Star Wars: Lost Stars

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Star Wars: Lost Stars by Claudia Gray is another key step on the “Journey to the Force Awakens.” Released at the same time as Star Wars: Aftermath,  but marketed much differently, this gem has escaped the full measure it is due.

Claudia Gray charts this part of the course with a sure hand that makes you excited for the Star Wars saga all over again. This is the sort of book I wanted to get me hyped for the new film, but had to turn to the Young Adult section to get it.

Wait, what?

Judging a Book by its Genre

First and foremost, let’s just acknowledge and move past the fact that it’s released as a Young Adult title. I myself picked up the copy in the store, looked at it, saw it was YA, and moved along. I wondered how a YA novel could ever hope to appeal to such an urbane and educated man as myself.

However, as I had promised to read it so I could review it as part of a panel discussion for The 602 Club, I bought a digital copy and sighed deeply, sure I was in for several hundred pages of eye rolling and grimacing. I could not have been more wrong.

To The Force Awakens...AND BEYOND!

To The Force Awakens…AND BEYOND!

Lost Stars is an eminently satisfying novel no matter how you measure it, and one I highly recommend to any fan of Star Wars. Heck, I’d recommend it to non-Star Wars fans looking for an “in” to understanding what the heck is going on in a galaxy far, far away.

It captures the flavor of that fictional landscape as well as anyone has with the written word. The characters are fresh yet familiar, the world-building is harmoniously woven into the mythology, and everything feels new again. Gray tells familiar parts of the original story from new perspectives, imbuing a vitality often missing from ancillary material.

Character-Driven Story

For example, she creates the character Nash Windrider. He’s from Alderaan, which everyone knows as the doomed planet from the original film now known as A New Hope. As we accompany him through the story, we gain an understanding of how someone can be so dedicated to “The Cause” as to absurdly reconcile the mass murder of his homeworld.

There are many characters in the whole of the book who define themselves in moments designed to remind you of the incredible scale and impact of acts you’ve witnessed so many hundreds of times on your re-watches of the films as to have lost sight of their significance. It really does give you pause to realize how massive repetitive viewings dilute the impact of what’s happening on-screen.

That book cover tips it off: speed kills.

That book cover tips it off: speed kills.

What truly makes the book so compelling, though, are the star-crossed lovers at the center of the story. Thane Kyrell and Ciena Ree are in an epic love story that glues the story, with sympathy and believability. They are complex beings with muddied motivations, frequently forced to challenge their own presumptions about what’s happening in their lives.

The sense through the entire novel is that these characters are reacting as we would to the events of the Galactic Civil War. They are torn by their loyalties and forced to choose or reject love at every turn. They are made to decide between their morals and their desires.

They are, in a word, human. Gloriously, relatably human. As a friend of mine pointed out as well, it’s a Star Wars story without any Jedi protagonists. There are encounters with Vader and the Emperor, but these are familiar story moments from a different perspective; this doesn’t suffer from Yet Another Jedi syndrome as has plagued Star Wars EU in the past.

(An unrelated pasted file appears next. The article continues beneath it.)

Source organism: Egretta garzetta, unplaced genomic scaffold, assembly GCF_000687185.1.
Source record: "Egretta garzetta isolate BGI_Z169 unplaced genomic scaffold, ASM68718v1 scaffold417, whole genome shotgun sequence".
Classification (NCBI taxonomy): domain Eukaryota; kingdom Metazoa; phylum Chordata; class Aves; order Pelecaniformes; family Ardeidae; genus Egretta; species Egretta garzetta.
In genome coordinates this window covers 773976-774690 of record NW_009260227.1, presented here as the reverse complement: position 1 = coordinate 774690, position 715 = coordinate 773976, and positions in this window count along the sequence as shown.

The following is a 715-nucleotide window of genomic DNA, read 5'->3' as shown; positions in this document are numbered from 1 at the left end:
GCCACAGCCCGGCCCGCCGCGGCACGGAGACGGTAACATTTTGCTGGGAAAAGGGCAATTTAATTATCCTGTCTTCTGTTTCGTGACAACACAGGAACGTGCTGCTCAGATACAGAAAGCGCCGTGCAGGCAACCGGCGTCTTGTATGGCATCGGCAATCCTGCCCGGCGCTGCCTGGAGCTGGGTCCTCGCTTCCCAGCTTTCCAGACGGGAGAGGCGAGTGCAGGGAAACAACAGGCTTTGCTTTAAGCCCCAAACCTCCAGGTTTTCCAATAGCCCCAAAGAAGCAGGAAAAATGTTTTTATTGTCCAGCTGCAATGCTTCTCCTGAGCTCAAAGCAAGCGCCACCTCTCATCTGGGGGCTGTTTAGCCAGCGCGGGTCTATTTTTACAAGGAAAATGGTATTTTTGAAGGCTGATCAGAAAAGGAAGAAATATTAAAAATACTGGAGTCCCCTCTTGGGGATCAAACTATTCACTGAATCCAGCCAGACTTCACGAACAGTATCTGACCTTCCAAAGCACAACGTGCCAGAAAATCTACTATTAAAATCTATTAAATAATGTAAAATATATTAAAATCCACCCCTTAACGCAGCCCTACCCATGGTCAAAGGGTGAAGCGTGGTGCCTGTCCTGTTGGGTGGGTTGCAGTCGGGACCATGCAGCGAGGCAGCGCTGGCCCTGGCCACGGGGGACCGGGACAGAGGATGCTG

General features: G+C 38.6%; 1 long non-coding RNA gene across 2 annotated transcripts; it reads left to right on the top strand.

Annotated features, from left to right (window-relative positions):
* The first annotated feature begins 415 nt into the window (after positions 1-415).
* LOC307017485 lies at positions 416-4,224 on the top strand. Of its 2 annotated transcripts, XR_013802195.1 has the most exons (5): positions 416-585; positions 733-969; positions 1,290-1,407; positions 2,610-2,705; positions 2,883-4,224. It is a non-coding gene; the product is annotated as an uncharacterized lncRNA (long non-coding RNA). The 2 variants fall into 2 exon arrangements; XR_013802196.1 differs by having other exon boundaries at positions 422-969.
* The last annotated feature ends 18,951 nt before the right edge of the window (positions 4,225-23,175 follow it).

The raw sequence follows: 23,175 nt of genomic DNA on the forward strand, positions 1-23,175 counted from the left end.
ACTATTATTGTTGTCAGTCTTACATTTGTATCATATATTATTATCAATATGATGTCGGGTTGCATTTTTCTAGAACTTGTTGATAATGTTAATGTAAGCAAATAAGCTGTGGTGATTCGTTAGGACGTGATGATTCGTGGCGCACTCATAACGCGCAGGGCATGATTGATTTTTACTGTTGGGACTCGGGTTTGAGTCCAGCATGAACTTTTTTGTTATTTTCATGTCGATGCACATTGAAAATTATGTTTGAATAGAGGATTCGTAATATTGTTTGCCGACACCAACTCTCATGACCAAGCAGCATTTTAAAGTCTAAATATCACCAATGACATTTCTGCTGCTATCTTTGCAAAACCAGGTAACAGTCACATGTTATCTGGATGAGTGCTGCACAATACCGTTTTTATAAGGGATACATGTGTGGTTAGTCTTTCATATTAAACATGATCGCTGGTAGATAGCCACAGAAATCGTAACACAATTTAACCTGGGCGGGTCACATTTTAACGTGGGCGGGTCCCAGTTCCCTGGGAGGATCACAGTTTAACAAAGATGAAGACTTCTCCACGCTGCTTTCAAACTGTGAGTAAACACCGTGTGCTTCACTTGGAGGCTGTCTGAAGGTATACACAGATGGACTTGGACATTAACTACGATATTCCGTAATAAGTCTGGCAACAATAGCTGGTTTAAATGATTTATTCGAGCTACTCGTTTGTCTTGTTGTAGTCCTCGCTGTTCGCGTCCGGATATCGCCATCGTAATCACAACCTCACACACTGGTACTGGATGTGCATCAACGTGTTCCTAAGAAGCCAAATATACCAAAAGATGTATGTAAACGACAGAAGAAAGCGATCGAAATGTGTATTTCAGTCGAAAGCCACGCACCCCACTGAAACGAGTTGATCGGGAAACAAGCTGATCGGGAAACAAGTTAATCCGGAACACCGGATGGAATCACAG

Just Buy It Already

While I want to avoid spoilers and urge anyone reading this review to purchase a copy and start reading today, I will reveal one great tidbit. The book “shows” us the Battle of Jakku in the final act. We learn amid the climax of the love story how that crashed Star Destroyer, so famously shown in the first shot of the Episode VII trailer, comes to be there.

To be sure, this will not be a novel lauded in critical circles for achieving a new Nabokovian cleverness within the genre. This is a book written to serve a purpose, but what elevates it is that Gray isn’t satisfied with serving the expected snack. She serves a full meal, one that is terrifically satisfying to consume and that amazes you with its richness.

This is what I’d hoped for from Aftermath, but found instead here. The crime is that, thanks to the marketing and labeling of this book as a Young Adult title, many have overlooked it and others will continue. The fact is that this is the keystone upon which they should have built the hype bridge to The Force Awakens. Upon finishing this terrific tale, you will be ready for the new film and excited about what you might see.

Rating: Five Death Stars out of Five.

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About Author

A veteran of the Internet's earliest days, John has survived flame wars, threats and message boards to hone his critical eye for entertainment. A life-long Star Wars fan, he's also branched out as a real renaissance man for geekdom in general. Known online as "kesseljunkie," aside from ShowVote, you can find him regularly co-hosting two weekly podcasts. On "Words With Nerds," a weekly show co-hosted with his pal Craig, he covers all things geeky. He co-hosts the weekly "Commentary: Trek Stars" on the TrekFM network, focused on the work of Trek creators outside of Star Trek, with the inimitable Mike Schindler. He also has a regular guest spot on TrekFM's "The 602 Club" whenever they discuss Star Wars. You can also find him on kesseljunkie.com, where he's been defending the prequels before it was cool to be contrarian about their popular perception. Besides that, he's a husband, a father, fan of the Oxford Comma, and all around good sport.

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